Australia's politicians unite to help end Indigenous disadvantage.

Faustina Agolley






It was a perfect day, not so long ago – I was reading to my three-year-old niece Ella. My brother had insisted I read her “My Dad Loves Me!” by Marianne Richmond. As I read, Ella would chime in at the top of her lungs to complete each sentence. We read two more books before lights were out and that’s when my thoughts of gratitude surfaced.

Every day, whether it’s on a drive to an appointment or before I go to sleep, I find the time to go through a mental list of things that I’m grateful for. It’s a regular habit to keep myself in check and to keep the optimism brewing, even on the not so great days (thankfully, those don’t happen too often).

Like many kids her age, Ella is fortunate enough to grow up in a family and community who can teach her the skills she needs for a bright future. In the next two years I know she’ll start telling me what she wants to be when she’s older. And within the next decade she will have mastered the ability to read and write.

Having migrated to Australia from England at an early age following my father’s passing, my mother set out to give my brother and I the best opportunities possible. She was determined that we had two things above all else: a roof over our heads and a good education.

My mother’s determination paid off. My brother is now a surgeon, and I completed my degrees in the same year as landing a full time job with Network 10. I am reminded everyday that it is the basic skills of reading and writing that spring-boarded us there, and I’m grateful for my mother’s hard work and sacrifice in making sure we had these skills.


It’s sometimes easy for people to forget that once we can read and write our quality of life is instantly better. We can succeed at school, fill out job applications, learn how to drive, read the labelling on medicine, read for knowledge and for joy.

In our own country, in very remote Indigenous communities in the Northern Territory, only one in five kids can read at the minimum standard (according to Naplan tests). I learned this shocking fact three years ago when I was first looking to support an education-based charity. A friend led me to the work of the Australian Literacy and Numeracy Foundation (ALNF) and I have been a passionate supporter since that day.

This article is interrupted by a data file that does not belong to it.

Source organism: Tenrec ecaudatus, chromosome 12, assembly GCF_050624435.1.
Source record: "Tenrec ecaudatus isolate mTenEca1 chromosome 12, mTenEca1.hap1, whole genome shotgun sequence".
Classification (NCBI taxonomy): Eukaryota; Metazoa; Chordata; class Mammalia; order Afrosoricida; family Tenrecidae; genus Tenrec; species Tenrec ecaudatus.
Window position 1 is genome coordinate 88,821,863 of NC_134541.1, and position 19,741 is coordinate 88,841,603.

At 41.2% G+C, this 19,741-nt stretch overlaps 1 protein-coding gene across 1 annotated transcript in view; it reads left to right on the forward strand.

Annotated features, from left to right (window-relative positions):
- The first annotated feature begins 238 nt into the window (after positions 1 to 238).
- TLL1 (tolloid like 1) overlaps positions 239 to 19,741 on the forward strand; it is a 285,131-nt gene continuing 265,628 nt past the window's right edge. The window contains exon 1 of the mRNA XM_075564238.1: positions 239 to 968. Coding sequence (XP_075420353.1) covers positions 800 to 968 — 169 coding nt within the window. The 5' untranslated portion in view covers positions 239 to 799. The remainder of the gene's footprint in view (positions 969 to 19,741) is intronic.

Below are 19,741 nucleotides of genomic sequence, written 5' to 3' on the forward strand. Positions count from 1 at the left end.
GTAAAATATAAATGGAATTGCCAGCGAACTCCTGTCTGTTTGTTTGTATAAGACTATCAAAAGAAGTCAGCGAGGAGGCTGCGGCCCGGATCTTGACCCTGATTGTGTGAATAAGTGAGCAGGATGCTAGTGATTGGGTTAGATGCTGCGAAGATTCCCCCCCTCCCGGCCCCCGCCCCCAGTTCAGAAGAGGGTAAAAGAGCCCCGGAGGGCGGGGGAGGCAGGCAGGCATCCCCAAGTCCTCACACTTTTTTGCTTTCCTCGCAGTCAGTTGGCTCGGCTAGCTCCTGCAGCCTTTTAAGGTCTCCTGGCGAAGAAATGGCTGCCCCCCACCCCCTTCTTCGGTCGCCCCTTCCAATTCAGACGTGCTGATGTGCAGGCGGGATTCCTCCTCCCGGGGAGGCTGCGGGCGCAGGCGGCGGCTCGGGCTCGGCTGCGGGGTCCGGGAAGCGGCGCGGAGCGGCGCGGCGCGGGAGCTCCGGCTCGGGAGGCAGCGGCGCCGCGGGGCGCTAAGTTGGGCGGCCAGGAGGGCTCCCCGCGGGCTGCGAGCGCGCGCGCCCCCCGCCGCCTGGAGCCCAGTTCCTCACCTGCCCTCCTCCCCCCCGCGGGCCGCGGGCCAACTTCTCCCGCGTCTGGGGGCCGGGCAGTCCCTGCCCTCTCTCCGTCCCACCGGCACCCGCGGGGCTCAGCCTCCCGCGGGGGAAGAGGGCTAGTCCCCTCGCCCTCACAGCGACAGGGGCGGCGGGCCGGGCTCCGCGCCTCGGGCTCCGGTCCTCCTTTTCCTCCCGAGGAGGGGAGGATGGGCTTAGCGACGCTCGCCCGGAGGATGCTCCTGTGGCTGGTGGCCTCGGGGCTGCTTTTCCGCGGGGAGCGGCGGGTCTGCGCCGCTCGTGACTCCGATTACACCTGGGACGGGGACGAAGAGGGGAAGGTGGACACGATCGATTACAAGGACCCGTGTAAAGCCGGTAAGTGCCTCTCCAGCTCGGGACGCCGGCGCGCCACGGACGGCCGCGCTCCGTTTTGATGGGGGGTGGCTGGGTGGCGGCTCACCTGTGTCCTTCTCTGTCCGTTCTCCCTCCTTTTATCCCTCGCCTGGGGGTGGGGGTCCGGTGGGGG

ALNF’s new initiative to support Indigenous children

On the very day that I discovered only one in five children in remote Indigenous communities could read at the minimum standard a number of things came to mind: why hadn’t I heard of the ALNF before? How effective are their programs in remote Indigenous communities? How do they allocate their funds?

The reason why I hadn’t heard of the ALNF up to that point was due to the fact that they’d rather use their dollars in community than buying ad space in the shiny commercial world I work in. It’s the grass roots level of detail that goes into their work that’s so impressive.


And in the past year or so if you have seen any ads, all that space is generously donated by The Outdoor Media Association.

This year the ALNF’s Wall of Hands campaign is looking to raise $400K for a new literacy program to support the 463 kids of Groote Eylandt. This will join the current award-winning ALNF programs that are in effect in other parts of regional Australia.

And as my gratitude for my family’s good standing continues to grow and the life of my niece continues to prosper I again ask, why not give a hand to help other Australians to have access to the same skills that this country has given me?

To find out more about the campaign and how you can join me in supporting this amazing organisation please visit

Faustina (with both hands raised!)

The Australian Literacy and Numeracy Foundation (ALNF) is Australia’s first charity dedicated to raising national language, literacy and numeracy standards. ALNF funds and delivers specialised literacy programs throughout Australia.

 Wall of Hands is an annual fundraising appeal supporting ALNF’s Indigenous literacy programs. In 2012 alone, over 1300 children & young people received literacy support through ALNF’s programs.